Field appears


Finally, a bit of a change in the weather: several degrees above freezing and steady on-and-off light rain. Although the air has been cold for the last couple of weeks, the sun has been doing its thing, heating up any patches of open ground and slowly melting the snow away from underneath. So, just a little extra help, and we see ground in no time. This drawn-out melt-off means water is puddling everywhere, freezing and thawing overnights, gradually seeping in. I think this is a good thing: our clayey (clay-loam) soil, with its high water-holding capacity, will be saturated to the max, and hold water longer, well into spring, a good break for the first seeds in. This is my theory… Y’know, there’s an upside to almost everything!


First tomato: 2008


Here’s the very first tomato seedling to emerge and spread its seed leaves: a Striped German (a big, bi-color heirloom, one of my top 3-4 favorites over the last couple of years). This is six days after seeding. I don’t usually keep track THIS closely of the seedling action, but with the unusually slow, uneven emergence of most of the peppers and eggplant—new ones are still just breaking out, two weeks after seeding?I’m watching every little move right now with the toms as well. And there’s that fine MACRO feature on the new camera, always happy to take notes…

This year’s early lettuce…

This year's early lettuce...

The end-of-March scene in the greenhouse is a lot different than last year, when the growing area was neatly filled with early lettuce. This time around, the early effort has turned into a much more spotty affair. The lettuce started WAY early at the end of January, and held back because of extreme cold earlier in the month, grew and REALLY stretched in the trays, and I only put about half in the ground, just to see what’ll happen. Filling in, there are a couple of beds of direct-seeded, all-lettuce mesclun. The idea of making it to the first market day (this year, it’s Saturday, May 3) is fine if everything else is humming along, but given the slow-leaving winter this year, chances are I’d rather be in the field or doing some other outdoor stuff on the farm at that point than spending a good part of a May day at market with a small quantity of greens, just for show. With this year’s early lettuce and the weather, I’m no longer in such a rush!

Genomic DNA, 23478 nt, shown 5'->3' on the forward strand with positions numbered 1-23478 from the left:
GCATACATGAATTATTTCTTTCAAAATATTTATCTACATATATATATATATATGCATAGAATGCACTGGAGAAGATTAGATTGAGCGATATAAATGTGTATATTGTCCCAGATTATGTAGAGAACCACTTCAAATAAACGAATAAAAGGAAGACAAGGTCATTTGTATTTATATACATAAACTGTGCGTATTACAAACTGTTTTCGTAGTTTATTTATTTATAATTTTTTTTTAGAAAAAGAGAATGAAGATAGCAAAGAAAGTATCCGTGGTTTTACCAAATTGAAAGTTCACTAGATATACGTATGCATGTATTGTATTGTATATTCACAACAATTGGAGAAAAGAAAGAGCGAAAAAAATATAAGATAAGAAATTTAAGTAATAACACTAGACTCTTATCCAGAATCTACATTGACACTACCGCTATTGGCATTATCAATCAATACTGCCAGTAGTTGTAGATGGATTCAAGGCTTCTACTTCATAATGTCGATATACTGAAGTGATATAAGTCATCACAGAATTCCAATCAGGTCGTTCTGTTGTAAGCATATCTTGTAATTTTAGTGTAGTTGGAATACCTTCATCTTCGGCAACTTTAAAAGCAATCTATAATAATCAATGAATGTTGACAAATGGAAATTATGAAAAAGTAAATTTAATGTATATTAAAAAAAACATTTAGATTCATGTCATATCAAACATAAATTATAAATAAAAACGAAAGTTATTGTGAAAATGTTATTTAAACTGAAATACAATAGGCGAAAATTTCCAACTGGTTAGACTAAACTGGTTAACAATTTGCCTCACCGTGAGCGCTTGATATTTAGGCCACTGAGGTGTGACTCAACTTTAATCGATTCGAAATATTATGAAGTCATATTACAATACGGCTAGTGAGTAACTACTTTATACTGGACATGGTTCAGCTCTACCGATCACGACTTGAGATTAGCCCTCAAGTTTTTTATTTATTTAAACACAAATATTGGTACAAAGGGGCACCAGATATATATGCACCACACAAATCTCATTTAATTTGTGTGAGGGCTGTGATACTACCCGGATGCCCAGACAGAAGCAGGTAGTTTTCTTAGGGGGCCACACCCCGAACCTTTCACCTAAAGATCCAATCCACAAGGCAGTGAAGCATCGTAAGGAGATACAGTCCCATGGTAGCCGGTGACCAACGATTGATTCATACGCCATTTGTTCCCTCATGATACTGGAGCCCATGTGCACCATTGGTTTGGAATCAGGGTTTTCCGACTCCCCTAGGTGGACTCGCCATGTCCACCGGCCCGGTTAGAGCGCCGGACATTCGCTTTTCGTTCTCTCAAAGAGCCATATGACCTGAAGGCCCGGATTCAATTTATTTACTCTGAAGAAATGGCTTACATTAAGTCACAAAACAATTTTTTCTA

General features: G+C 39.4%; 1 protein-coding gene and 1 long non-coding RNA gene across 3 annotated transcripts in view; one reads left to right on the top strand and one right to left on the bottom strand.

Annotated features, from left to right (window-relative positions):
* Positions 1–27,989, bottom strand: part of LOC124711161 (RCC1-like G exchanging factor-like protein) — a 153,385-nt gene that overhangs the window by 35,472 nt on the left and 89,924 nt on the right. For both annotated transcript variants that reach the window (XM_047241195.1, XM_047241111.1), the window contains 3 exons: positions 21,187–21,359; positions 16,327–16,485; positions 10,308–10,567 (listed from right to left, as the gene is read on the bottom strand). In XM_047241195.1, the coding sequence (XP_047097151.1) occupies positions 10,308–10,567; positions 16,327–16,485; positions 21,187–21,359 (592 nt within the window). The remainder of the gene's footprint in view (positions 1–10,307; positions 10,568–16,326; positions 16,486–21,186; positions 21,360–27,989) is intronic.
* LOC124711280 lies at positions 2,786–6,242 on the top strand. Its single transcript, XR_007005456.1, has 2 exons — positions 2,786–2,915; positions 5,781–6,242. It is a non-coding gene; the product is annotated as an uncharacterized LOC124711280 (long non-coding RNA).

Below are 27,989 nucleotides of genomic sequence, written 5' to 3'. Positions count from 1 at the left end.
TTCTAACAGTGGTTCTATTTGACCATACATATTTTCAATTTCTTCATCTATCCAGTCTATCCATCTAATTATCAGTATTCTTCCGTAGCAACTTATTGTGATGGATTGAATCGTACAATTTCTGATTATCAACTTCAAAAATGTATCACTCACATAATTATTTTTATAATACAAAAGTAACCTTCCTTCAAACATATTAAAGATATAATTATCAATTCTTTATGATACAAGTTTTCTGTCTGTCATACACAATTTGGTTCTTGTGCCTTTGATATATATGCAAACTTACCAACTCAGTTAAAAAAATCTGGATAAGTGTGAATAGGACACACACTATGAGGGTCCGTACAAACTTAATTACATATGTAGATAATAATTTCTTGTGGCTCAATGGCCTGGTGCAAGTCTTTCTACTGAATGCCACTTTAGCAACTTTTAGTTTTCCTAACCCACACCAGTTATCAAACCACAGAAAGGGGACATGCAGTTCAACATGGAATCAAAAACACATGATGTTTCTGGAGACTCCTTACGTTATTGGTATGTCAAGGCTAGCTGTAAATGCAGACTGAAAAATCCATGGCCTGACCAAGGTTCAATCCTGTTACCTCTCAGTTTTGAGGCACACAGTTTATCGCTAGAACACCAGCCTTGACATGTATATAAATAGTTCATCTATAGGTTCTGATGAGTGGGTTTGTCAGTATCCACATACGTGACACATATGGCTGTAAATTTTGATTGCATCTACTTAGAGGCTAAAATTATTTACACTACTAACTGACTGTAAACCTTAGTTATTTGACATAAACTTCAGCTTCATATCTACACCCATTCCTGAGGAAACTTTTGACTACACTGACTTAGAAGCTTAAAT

Seedling action


The main tiny farming action is with the seedlings now; even if the snow melted off tomorrow (which it won’t), it’d still take a sunny, windy couple of weeks, give or take, for the field to dry out enough to fully work. Indoors, with the new grow rack, there is still space, but there’s also quite a bit left to be started, including most of the tomatoes. And some of the seedlings are beginning to call out for MORE ROOM. The rosemary (above) did really well, germinating steadily over several weeks, to the point where there are up to four and five crowded in 1.5″ (3.75cm) diameter cells. And the celeriac (celery root; below), a trial crop this year and the only one started in flats not cells (I sprinkled a packet of seed across two fibre trays), is healthy, dense and stretching. Transplanting tiny seedlings is fun at first few, but can get tedious, especially if you have hundreds to do in a session. To save on time and tedium, I try to avoid potting up by sowing into final locations whenever it makes sense. One way or another, the trays inevitably start adding up, until there’s not enough LIGHT to go around. Into the equation, there’s the barely heated seedling greenhouse and the WEATHER: as soon as it’s reasonably warm enough at night, I can move the hardier stuff out—this month, at least every other night has dropped down to around 5°F (-15°C)… And that’s what this stage of the action is all about: adjusting lighting, timing and starting cell size and, as always, gambling on the weather…!